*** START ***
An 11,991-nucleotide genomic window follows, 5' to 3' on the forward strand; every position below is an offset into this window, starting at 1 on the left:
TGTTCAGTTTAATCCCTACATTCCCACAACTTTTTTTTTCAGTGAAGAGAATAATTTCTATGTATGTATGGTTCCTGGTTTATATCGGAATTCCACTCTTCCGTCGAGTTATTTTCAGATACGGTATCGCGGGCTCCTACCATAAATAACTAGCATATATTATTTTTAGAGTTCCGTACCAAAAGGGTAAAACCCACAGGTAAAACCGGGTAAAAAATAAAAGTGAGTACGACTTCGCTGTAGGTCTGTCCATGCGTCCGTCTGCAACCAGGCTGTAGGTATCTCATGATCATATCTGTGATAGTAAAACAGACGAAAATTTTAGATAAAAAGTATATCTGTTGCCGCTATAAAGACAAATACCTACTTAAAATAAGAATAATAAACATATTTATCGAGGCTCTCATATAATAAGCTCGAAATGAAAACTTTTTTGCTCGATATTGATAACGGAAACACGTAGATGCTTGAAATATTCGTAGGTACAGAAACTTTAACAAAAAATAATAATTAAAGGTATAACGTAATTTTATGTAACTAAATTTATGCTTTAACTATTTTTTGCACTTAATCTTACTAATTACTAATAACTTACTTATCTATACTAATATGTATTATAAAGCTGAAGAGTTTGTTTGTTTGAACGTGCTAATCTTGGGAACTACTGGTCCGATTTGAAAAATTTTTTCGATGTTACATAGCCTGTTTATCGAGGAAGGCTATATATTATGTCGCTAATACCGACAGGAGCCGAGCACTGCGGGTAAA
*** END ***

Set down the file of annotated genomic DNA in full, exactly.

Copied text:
An 11,991-nucleotide genomic window follows, 5' to 3' on the forward strand; every position below is an offset into this window, starting at 1 on the left:
TGTTCAGTTTAATCCCTACATTCCCACAACTTTTTTTTTCAGTGAAGAGAATAATTTCTATGTATGTATGGTTCCTGGTTTATATCGGAATTCCACTCTTCCGTCGAGTTATTTTCAGATACGGTATCGCGGGCTCCTACCATAAATAACTAGCATATATTATTTTTAGAGTTCCGTACCAAAAGGGTAAAACCCACAGGTAAAACCGGGTAAAAAATAAAAGTGAGTACGACTTCGCTGTAGGTCTGTCCATGCGTCCGTCTGCAACCAGGCTGTAGGTATCTCATGATCATATCTGTGATAGTAAAACAGACGAAAATTTTAGATAAAAAGTATATCTGTTGCCGCTATAAAGACAAATACCTACTTAAAATAAGAATAATAAACATATTTATCGAGGCTCTCATATAATAAGCTCGAAATGAAAACTTTTTTGCTCGATATTGATAACGGAAACACGTAGATGCTTGAAATATTCGTAGGTACAGAAACTTTAACAAAAAATAATAATTAAAGGTATAACGTAATTTTATGTAACTAAATTTATGCTTTAACTATTTTTTGCACTTAATCTTACTAATTACTAATAACTTACTTATCTATACTAATATGTATTATAAAGCTGAAGAGTTTGTTTGTTTGAACGTGCTAATCTTGGGAACTACTGGTCCGATTTGAAAAATTTTTTCGATGTTACATAGCCTGTTTATCGAGGAAGGCTATATATTATGTCGCTAATACCGACAGGAGCCGAGCACTGCGGGTAAA